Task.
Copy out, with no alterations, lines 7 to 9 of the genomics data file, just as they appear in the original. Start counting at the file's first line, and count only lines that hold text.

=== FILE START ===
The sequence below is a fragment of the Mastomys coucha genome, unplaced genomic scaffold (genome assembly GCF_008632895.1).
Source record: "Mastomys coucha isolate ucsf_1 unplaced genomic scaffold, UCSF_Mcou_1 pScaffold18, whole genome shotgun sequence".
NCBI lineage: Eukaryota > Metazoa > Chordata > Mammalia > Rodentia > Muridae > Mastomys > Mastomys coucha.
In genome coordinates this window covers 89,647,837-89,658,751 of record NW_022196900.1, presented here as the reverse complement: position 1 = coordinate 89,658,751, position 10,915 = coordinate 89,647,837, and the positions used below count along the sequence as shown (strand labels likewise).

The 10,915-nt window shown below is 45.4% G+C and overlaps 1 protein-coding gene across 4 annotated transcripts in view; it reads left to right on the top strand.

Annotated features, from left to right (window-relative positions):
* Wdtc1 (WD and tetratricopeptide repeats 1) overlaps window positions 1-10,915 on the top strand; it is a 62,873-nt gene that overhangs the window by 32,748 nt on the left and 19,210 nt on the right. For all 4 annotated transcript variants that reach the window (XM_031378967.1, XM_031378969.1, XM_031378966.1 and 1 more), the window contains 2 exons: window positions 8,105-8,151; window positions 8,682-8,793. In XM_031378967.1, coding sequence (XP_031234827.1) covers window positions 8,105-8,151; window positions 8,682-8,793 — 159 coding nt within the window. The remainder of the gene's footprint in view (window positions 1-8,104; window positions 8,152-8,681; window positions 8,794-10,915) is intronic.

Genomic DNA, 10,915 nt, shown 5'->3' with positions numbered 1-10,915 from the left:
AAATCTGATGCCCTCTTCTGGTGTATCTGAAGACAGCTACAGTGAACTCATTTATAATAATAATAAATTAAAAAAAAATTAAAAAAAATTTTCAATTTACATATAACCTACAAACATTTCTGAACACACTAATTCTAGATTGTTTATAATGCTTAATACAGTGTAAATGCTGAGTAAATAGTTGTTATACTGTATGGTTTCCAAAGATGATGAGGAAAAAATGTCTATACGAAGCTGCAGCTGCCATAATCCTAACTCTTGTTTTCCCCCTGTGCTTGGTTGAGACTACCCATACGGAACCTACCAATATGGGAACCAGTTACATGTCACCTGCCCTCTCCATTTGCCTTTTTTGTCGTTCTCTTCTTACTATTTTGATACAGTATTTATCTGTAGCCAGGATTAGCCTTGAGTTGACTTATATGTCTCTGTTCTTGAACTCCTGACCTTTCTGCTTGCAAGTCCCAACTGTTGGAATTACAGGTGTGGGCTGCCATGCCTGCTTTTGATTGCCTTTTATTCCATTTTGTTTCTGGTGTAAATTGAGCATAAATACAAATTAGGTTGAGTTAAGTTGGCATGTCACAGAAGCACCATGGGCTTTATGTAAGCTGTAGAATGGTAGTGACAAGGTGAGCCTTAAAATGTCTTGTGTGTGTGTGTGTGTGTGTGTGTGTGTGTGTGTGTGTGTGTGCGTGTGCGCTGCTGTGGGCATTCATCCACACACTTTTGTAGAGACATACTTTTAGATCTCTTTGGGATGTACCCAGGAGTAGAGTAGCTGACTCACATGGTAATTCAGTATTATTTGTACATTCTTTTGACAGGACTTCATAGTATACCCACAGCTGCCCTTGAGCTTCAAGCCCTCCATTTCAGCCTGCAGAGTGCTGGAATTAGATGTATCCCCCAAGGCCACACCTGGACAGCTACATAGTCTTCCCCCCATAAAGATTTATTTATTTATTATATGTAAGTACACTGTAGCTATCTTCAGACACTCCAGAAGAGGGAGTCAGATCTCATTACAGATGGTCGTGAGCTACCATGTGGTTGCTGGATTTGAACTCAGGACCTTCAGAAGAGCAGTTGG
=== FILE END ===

* Wdtc1 (WD and tetratricopeptide repeats 1) overlaps window positions 1-10,915 on the top strand; it is a 62,873-nt gene that overhangs the window by 32,748 nt on the left and 19,210 nt on the right. For all 4 annotated transcript variants that reach the window (XM_031378967.1, XM_031378969.1, XM_031378966.1 and 1 more), the window contains 2 exons: window positions 8,105-8,151; window positions 8,682-8,793. In XM_031378967.1, coding sequence (XP_031234827.1) covers window positions 8,105-8,151; window positions 8,682-8,793 — 159 coding nt within the window. The remainder of the gene's footprint in view (window positions 1-8,104; window positions 8,152-8,681; window positions 8,794-10,915) is intronic.

Genomic DNA, 10,915 nt, shown 5'->3' with positions numbered 1-10,915 from the left:
AAATCTGATGCCCTCTTCTGGTGTATCTGAAGACAGCTACAGTGAACTCATTTATAATAATAATAAATTAAAAAAAAATTAAAAAAAATTTTCAATTTACATATAACCTACAAACATTTCTGAACACACTAATTCTAGATTGTTTATAATGCTTAATACAGTGTAAATGCTGAGTAAATAGTTGTTATACTGTATGGTTTCCAAAGATGATGAGGAAAAAATGTCTATACGAAGCTGCAGCTGCCATAATCCTAACTCTTGTTTTCCCCCTGTGCTTGGTTGAGACTACCCATACGGAACCTACCAATATGGGAACCAGTTACATGTCACCTGCCCTCTCCATTTGCCTTTTTTGTCGTTCTCTTCTTACTATTTTGATACAGTATTTATCTGTAGCCAGGATTAGCCTTGAGTTGACTTATATGTCTCTGTTCTTGAACTCCTGACCTTTCTGCTTGCAAGTCCCAACTGTTGGAATTACAGGTGTGGGCTGCCATGCCTGCTTTTGATTGCCTTTTATTCCATTTTGTTTCTGGTGTAAATTGAGCATAAATACAAATTAGGTTGAGTTAAGTTGGCATGTCACAGAAGCACCATGGGCTTTATGTAAGCTGTAGAATGGTAGTGACAAGGTGAGCCTTAAAATGTCTTGTGTGTGTGTGTGTGTGTGTGTGTGTGTGTGTGTGTGTGTGTGCGTGTGCGCTGCTGTGGGCATTCATCCACACACTTTTGTAGAGACATACTTTTAGATCTCTTTGGGATGTACCCAGGAGTAGAGTAGCTGACTCACATGGTAATTCAGTATTATTTGTACATTCTTTTGACAGGACTTCATAGTATACCCACAGCTGCCCTTGAGCTTCAAGCCCTCCATTTCAGCCTGCAGAGTGCTGGAATTAGATGTATCCCCCAAGGCCACACCTGGACAGCTACATAGTCTTCCCCCCATAAAGATTTATTTATTTATTATATGTAAGTACACTGTAGCTATCTTCAGACACTCCAGAAGAGGGAGTCAGATCTCATTACAGATGGTCGTGAGCTACCATGTGGTTGCTGGATTTGAACTCAGGACCTTCAGAAGAGCAGTTGG